After nearly two decades, California has terminated its contract with a non-profit dedicated to the welfare of Castle Crags State Park.

After nearly two decades, California has terminated its contract with a non-profit dedicated to the welfare of Castle Crags State Park.

Effective Dec. 31, 2011, the Department of Parks and Recreation severed its relationship with the Castle Crags Interpretive Association. Northern Butte District Superintendent Marilyn Linkem said the decision was based on finances. “They did a wonderful job,” she said of the CCIA. “The problem is that the park is closing, so there wasn't going to be anyone there to work with them.”

The department announced last May that state park closures were necessary to achieve an $11-million reduction in the 2011-2012 fiscal year. Castle Crags appeared on a list as one of 70 locations scheduled to shut down.

Castle Crags Interpretive Association board members Robert Menzies and Tom Johnson say that regardless of the dismissal, the CCIA is not disbanding. They have teamed with Mount Shasta Trail Association and are considering joining with local groups in an effort to reopen the park.

Last month, like-minded parties such as the MSTA and College of the Siskiyous staff met at the Mount Shasta Bioregional Ecology Center to discuss options offered by the state. They talked about ways to raise money to take over park operations, but ended the meeting with no plan of action.

Menzies said the CCIA ran a gift store in the park that raised funds for campfire programs and interpretive signage along nature trails. It also paid for Deadwood Conservation Camp inmates to clear dead wood from the forest, which was then sold to the public as firewood.

Johnson said the small store in the park entrance station building generated $7,000-8,000 per year. He said CCIA is “always trying to find things to spend money on.”

He cited as one of the organization's recent contributions donating to bring a class up from Chico State University to inventory park assets acquired during the Civilian Conservation Corps era. The CCC was created by the federal government in the early 1930s to provide jobs during the Great Depression.

Johnson expressed concern that “with our contract not being renewed, our assets are being taken.” Per contract, he stated, most contents of the entrance station gift store go to the state.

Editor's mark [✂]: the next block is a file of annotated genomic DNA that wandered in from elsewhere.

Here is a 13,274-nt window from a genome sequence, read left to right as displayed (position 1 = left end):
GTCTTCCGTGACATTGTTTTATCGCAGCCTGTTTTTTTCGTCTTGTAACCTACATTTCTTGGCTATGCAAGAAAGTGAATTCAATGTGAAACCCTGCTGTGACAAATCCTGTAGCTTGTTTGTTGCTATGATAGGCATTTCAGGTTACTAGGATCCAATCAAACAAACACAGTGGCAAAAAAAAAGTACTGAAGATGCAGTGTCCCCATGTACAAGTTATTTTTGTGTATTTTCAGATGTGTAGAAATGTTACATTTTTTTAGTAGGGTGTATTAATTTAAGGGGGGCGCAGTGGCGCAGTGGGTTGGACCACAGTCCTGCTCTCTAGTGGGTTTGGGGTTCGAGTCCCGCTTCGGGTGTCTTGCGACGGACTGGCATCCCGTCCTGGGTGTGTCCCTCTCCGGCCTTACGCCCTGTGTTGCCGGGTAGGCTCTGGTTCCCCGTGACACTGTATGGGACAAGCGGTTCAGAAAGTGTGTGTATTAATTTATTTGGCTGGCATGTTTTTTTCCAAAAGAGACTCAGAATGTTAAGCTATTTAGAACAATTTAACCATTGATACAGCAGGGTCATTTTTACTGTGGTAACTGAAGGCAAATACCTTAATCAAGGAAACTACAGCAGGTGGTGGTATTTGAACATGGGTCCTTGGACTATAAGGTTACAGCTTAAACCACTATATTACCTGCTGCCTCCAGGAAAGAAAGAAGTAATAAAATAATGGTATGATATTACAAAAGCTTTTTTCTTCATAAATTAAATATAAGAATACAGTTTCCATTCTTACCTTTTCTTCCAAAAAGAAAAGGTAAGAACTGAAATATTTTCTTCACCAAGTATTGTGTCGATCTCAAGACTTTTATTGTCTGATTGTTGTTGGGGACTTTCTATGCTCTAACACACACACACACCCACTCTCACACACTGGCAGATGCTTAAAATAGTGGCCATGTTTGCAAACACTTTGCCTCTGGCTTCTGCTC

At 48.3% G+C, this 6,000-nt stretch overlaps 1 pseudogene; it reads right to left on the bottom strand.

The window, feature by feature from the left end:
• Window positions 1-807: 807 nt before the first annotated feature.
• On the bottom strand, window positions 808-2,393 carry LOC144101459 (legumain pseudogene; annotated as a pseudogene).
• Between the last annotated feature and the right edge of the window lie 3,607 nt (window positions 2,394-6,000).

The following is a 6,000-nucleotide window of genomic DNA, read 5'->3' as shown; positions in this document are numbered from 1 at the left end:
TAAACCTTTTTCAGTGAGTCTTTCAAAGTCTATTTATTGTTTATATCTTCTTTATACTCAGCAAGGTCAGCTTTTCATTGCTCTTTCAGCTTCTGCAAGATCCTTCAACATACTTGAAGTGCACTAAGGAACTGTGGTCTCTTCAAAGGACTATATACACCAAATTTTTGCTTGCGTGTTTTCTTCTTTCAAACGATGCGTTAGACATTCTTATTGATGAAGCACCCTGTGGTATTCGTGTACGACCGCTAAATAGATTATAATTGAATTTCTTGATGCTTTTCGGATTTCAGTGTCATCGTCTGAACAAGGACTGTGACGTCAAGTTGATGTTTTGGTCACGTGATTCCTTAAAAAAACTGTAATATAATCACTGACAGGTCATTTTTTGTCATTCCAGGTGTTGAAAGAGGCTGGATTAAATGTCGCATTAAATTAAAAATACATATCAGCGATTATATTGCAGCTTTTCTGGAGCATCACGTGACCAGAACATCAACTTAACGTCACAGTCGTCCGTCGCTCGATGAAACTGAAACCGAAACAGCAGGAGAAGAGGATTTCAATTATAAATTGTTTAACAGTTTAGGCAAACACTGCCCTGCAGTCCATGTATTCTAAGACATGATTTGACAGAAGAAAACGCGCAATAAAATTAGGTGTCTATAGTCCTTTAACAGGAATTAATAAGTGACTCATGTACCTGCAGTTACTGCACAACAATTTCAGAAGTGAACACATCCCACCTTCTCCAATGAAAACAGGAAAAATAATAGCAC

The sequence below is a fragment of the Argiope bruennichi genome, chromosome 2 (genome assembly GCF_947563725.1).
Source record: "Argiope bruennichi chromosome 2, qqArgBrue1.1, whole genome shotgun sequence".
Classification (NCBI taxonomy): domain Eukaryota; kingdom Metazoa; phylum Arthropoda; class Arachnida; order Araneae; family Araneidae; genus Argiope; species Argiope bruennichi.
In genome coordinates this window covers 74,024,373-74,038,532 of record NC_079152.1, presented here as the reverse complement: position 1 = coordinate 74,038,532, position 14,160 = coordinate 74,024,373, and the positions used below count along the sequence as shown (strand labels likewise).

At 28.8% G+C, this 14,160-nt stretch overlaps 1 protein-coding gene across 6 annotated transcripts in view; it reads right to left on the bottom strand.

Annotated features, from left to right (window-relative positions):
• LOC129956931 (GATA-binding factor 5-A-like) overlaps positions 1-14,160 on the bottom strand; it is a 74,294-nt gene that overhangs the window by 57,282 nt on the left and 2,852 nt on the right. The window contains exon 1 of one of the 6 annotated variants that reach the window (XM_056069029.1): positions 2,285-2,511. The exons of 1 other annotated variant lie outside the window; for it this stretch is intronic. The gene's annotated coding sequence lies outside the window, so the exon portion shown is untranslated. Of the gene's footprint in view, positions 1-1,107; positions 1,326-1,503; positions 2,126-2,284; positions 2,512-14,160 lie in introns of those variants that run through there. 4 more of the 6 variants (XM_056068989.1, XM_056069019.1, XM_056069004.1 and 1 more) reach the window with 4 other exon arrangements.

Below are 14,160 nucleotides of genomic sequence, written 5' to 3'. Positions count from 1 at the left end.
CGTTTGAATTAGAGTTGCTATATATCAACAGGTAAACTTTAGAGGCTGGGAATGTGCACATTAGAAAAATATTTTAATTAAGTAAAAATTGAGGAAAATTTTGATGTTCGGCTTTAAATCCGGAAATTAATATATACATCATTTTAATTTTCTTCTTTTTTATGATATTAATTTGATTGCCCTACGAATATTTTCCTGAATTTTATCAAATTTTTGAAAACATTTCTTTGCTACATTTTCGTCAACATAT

The board recently took action to ensure that at least some of its holdings would continue to fund Castle Crags. Said Menzies, “We are transferring assets to the Mount Shasta Trail Association.”

State Parks has said it will continue to work with the Trail Association to maintain the trails after the park closes.

Trails President Joe With said the transfer from CCIA was a practical action. “If the money isn’t committed to some usage, the state gets it,” he explained. “And that has been done. The money is in a special account earmarked for park usage.”

Another means of reopening Castle Crags for a 2012 season is by contracting with  a concessionaire. State Parks is actively searching for such a party by issuing Requests for Proposals, and one has already come in, according to Superintendent Linkem.

“We received a letter of interest from Recreation Resource Management,” she said. “They run the cabins, the camp store and the marina at Burney Falls.”

Those close to the park regard such an operating agreement with guarded optimism. Said CCIA’s Johnson, “Realistically, it’s not going to happen.” He referred to unknown costs, such as dealing with aging underground water pipes in the park.

“I'm definitely interested in seeing the park reopen,” he added. “I just don’t have any firm idea of how that's going to happen.”

Trails President Wirth expressed similar doubts and hopes. “I’m involved, but not hopeful,” he said. Citing a gap between revenues and operating expenses of $50,000, he concluded, “I don’t see how you can make the numbers work.”

Last month, State Parks Cascade Sector Superintendent Heidi Horvitz said that an operating agreement must be in place by March to stop the park from closing permanently on July 1, 2012.

The Mount Shasta Bioregional Ecology Center has stated another meeting to discuss the matter will be held this month. No date has been announced.